The Green party also promised to scrap all tuition fees, while UKIP proposed a staggered abolition, prioritising students in STEM subjects. Greens, Lib-Dems and UKIP alike pledge to reinstate maintenance grants for the poorest students.
So Conservatives adopt their typical systemic approach, while the other parties pledge to tackle inequality head-on.
With regards to the university-sponsored schools, there has been a great deal of contention already. While there are a few tens of HE-sponsored schools/academies already (HEFCE presents 20 case studies here), few universities showed interest and willingness to participate in this role until now. Some have criticised the government’s proposal on the grounds that running a schools is completely different from running a HE institution and that sponsorship is not a matter of choice as long as increasing tuition fees depends on it (see, for instance, Leicester University’s provost’s opinion here). HEFCE case-based evidence points out some potential benefits, such as improved school management, curriculum innovation and higher aspirations in students, more applications or interest in HE. However, there have already been problems with downgraded schools, and low enrolment and staff shortages in newly created schools. The biggest challenges cited by universities are the unreasonably high demands for time, coordination and the risk of reputation loss to the universities from low school ratings. No doubt that sharing in knowledge and developing local communities is a very worthwhile investment in the long-run. However, when it comes to the current pressing issue of inequality, there is yet no solid evidence that this sponsorship scheme improves the educational attainment of pupils, let alone that of the disadvantaged ones.
By contrast, there is much less ado about the tuition fees and maintenance grants: we know from IFS research (here and here) that each additional £1000 in tuition fees introduced in 2006/2007 reduced university participation by 3.9 percentage points; and we also know that every additional £1000 in non-repayable maintenance grants for low-income students increased participation by 3.95 percentage points.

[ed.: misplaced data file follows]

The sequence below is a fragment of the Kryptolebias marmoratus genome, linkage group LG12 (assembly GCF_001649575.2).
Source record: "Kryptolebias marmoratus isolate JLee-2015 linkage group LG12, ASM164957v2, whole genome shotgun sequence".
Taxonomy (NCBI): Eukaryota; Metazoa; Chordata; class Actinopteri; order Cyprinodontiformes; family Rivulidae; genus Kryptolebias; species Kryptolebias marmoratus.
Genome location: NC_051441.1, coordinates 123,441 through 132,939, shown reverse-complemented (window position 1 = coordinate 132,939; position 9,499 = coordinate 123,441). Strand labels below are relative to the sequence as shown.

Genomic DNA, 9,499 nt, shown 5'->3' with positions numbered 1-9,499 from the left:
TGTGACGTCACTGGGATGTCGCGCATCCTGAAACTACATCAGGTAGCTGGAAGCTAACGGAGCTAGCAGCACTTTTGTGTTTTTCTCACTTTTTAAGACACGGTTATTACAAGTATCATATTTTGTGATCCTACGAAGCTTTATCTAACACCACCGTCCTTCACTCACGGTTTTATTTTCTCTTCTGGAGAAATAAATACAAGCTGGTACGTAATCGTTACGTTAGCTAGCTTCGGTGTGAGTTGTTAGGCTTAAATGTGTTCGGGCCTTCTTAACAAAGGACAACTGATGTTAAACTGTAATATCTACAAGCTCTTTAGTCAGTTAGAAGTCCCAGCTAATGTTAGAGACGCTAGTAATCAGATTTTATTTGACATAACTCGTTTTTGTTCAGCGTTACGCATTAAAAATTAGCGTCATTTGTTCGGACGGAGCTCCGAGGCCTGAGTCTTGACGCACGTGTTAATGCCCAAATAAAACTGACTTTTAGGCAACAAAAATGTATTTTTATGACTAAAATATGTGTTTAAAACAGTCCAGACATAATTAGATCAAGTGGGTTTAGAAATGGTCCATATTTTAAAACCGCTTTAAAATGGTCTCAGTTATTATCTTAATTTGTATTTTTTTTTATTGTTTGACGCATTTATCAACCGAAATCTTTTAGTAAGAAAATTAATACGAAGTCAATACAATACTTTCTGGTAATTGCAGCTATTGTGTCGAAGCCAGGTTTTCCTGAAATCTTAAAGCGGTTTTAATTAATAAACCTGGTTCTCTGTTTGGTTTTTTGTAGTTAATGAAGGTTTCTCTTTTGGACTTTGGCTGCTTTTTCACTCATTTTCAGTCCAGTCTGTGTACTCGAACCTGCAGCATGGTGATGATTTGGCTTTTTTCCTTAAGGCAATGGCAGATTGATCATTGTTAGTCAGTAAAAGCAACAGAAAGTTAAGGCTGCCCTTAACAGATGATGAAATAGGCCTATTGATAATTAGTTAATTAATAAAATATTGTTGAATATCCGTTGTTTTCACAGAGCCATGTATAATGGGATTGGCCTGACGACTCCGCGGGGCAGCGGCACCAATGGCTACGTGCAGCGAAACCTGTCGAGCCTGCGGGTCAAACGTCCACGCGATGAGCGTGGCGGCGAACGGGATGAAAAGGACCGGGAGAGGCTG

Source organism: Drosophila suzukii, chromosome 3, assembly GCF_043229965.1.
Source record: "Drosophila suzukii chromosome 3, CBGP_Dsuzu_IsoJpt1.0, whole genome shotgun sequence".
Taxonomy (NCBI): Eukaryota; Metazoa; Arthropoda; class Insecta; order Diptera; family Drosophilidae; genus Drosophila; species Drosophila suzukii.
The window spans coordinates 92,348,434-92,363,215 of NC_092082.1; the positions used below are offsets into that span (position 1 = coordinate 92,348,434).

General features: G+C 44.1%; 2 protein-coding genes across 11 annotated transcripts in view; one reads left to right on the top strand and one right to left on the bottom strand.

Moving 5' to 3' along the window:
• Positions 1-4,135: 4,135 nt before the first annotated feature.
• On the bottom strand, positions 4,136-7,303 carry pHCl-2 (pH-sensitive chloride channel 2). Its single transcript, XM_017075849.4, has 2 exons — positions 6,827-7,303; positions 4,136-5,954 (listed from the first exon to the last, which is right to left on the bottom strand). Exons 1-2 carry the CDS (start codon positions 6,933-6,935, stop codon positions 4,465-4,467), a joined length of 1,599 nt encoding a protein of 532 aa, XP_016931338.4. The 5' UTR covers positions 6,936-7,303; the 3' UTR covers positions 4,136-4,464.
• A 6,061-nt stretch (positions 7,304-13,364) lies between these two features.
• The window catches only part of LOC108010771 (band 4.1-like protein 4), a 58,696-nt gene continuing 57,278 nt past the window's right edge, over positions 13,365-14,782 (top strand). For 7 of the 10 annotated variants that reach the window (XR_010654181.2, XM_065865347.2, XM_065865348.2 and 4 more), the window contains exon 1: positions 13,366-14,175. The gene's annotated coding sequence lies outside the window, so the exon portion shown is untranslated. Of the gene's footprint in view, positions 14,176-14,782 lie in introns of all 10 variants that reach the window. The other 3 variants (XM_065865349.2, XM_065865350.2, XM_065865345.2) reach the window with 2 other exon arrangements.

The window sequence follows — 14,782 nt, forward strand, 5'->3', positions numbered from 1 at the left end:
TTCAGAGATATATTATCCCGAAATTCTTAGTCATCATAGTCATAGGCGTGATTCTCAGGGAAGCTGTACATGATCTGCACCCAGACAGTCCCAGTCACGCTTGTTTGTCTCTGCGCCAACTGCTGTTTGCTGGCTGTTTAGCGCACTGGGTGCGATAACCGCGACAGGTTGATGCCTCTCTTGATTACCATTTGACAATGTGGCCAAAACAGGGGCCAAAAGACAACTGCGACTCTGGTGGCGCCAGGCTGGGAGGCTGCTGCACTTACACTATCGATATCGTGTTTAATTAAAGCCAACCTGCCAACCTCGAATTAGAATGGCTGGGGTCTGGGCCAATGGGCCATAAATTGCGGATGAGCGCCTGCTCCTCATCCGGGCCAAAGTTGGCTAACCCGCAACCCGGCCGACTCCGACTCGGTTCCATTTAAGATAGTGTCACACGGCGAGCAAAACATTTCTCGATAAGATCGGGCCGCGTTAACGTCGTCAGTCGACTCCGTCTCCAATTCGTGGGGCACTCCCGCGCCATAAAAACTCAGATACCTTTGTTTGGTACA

But does this mean we should go for the quick fix, inject money and wait for the effect to kick in? Well, there are always more things to consider when thinking sustainably. First, budgets are not unlimited and while the economy is not in shambles, Labour (despite their funding plans) and others could be even more explicit in how they will finance their proposals.
Second, recent research from IFS suggests that accounting for early achievement substantially reduces the university participation gap between the poorest students and the rest. In this case, a complementary policy should be to invest further in reducing the achievement gap already in secondary school.
My reading of all of this is that the university participation gap may not be dramatically large, and may have decreased ever so slightly in recent years, but at this rate and with a Brexit on our hands we have to acknowledge the remaining gap is not going to close itself anytime soon. Thus, we need to ask ourselves: are we comfortable living in a country where the less fortunate are half as likely as the well off to get a chance at higher education? Regardless of the outcome of the next general election, what we can do is to reach out to the local MPs as often as we can and ask them to do their best to close this gap.
 The only other Tory policy related to the tertiary sector is the creation aggregate university investment funds large enough to be listed and attract investors, which is expected to increase the quality and applicability of UK research.